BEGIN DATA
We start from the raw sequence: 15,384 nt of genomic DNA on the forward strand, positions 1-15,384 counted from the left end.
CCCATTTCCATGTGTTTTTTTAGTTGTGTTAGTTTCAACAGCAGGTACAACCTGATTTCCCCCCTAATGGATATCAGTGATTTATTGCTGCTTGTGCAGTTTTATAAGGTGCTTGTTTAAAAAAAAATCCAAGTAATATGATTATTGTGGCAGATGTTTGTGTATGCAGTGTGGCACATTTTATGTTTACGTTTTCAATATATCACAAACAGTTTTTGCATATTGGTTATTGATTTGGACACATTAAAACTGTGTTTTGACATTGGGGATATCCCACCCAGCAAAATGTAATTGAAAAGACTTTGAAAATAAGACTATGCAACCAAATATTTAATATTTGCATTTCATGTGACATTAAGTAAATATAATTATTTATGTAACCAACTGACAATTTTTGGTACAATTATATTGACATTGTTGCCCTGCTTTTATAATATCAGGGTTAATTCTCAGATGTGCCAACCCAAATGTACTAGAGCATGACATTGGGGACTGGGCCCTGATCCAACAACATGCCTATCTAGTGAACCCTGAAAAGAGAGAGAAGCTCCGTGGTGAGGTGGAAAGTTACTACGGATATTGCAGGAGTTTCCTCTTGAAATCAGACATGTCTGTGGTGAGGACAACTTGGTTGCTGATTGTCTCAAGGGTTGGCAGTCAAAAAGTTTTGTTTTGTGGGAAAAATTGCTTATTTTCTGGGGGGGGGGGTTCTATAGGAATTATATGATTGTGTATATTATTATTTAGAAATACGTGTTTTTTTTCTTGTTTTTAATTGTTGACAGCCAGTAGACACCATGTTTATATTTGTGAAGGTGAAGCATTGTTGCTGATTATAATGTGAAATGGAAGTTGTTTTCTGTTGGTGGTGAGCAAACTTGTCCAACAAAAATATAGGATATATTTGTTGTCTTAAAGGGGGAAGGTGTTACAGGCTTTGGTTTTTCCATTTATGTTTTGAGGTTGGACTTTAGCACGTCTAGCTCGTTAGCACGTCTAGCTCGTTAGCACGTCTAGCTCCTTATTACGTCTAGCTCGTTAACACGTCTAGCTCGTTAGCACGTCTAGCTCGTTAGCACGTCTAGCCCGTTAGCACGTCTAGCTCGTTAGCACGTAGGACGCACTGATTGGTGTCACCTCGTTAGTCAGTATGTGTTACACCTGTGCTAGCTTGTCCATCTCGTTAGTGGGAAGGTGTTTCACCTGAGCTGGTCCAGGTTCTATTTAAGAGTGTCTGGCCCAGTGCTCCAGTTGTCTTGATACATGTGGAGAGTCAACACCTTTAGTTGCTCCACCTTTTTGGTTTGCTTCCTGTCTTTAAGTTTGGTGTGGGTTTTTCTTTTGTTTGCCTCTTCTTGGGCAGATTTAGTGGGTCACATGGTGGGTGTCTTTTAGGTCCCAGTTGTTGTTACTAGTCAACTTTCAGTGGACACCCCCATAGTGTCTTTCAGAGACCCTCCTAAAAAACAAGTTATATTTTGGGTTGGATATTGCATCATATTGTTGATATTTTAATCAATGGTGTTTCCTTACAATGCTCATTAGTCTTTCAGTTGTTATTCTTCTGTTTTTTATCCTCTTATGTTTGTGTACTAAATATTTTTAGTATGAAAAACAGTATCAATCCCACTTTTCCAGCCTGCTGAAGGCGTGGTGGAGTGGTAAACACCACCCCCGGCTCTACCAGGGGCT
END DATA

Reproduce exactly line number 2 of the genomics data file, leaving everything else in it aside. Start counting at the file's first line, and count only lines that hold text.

CCCATTTCCATGTGTTTTTTTAGTTGTGTTAGTTTCAACAGCAGGTACAACCTGATTTCCCCCCTAATGGATATCAGTGATTTATTGCTGCTTGTGCAGTTTTATAAGGTGCTTGTTTAAAAAAAAATCCAAGTAATATGATTATTGTGGCAGATGTTTGTGTATGCAGTGTGGCACATTTTATGTTTACGTTTTCAATATATCACAAACAGTTTTTGCATATTGGTTATTGATTTGGACACATTAAAACTGTGTTTTGACATTGGGGATATCCCACCCAGCAAAATGTAATTGAAAAGACTTTGAAAATAAGACTATGCAACCAAATATTTAATATTTGCATTTCATGTGACATTAAGTAAATATAATTATTTATGTAACCAACTGACAATTTTTGGTACAATTATATTGACATTGTTGCCCTGCTTTTATAATATCAGGGTTAATTCTCAGATGTGCCAACCCAAATGTACTAGAGCATGACATTGGGGACTGGGCCCTGATCCAACAACATGCCTATCTAGTGAACCCTGAAAAGAGAGAGAAGCTCCGTGGTGAGGTGGAAAGTTACTACGGATATTGCAGGAGTTTCCTCTTGAAATCAGACATGTCTGTGGTGAGGACAACTTGGTTGCTGATTGTCTCAAGGGTTGGCAGTCAAAAAGTTTTGTTTTGTGGGAAAAATTGCTTATTTTCTGGGGGGGGGGGTTCTATAGGAATTATATGATTGTGTATATTATTATTTAGAAATACGTGTTTTTTTTCTTGTTTTTAATTGTTGACAGCCAGTAGACACCATGTTTATATTTGTGAAGGTGAAGCATTGTTGCTGATTATAATGTGAAATGGAAGTTGTTTTCTGTTGGTGGTGAGCAAACTTGTCCAACAAAAATATAGGATATATTTGTTGTCTTAAAGGGGGAAGGTGTTACAGGCTTTGGTTTTTCCATTTATGTTTTGAGGTTGGACTTTAGCACGTCTAGCTCGTTAGCACGTCTAGCTCGTTAGCACGTCTAGCTCCTTATTACGTCTAGCTCGTTAACACGTCTAGCTCGTTAGCACGTCTAGCTCGTTAGCACGTCTAGCCCGTTAGCACGTCTAGCTCGTTAGCACGTAGGACGCACTGATTGGTGTCACCTCGTTAGTCAGTATGTGTTACACCTGTGCTAGCTTGTCCATCTCGTTAGTGGGAAGGTGTTTCACCTGAGCTGGTCCAGGTTCTATTTAAGAGTGTCTGGCCCAGTGCTCCAGTTGTCTTGATACATGTGGAGAGTCAACACCTTTAGTTGCTCCACCTTTTTGGTTTGCTTCCTGTCTTTAAGTTTGGTGTGGGTTTTTCTTTTGTTTGCCTCTTCTTGGGCAGATTTAGTGGGTCACATGGTGGGTGTCTTTTAGGTCCCAGTTGTTGTTACTAGTCAACTTTCAGTGGACACCCCCATAGTGTCTTTCAGAGACCCTCCTAAAAAACAAGTTATATTTTGGGTTGGATATTGCATCATATTGTTGATATTTTAATCAATGGTGTTTCCTTACAATGCTCATTAGTCTTTCAGTTGTTATTCTTCTGTTTTTTATCCTCTTATGTTTGTGTACTAAATATTTTTAGTATGAAAAACAGTATCAATCCCACTTTTCCAGCCTGCTGAAGGCGTGGTGGAGTGGTAAACACCACCCCCGGCTCTACCAGGGGCT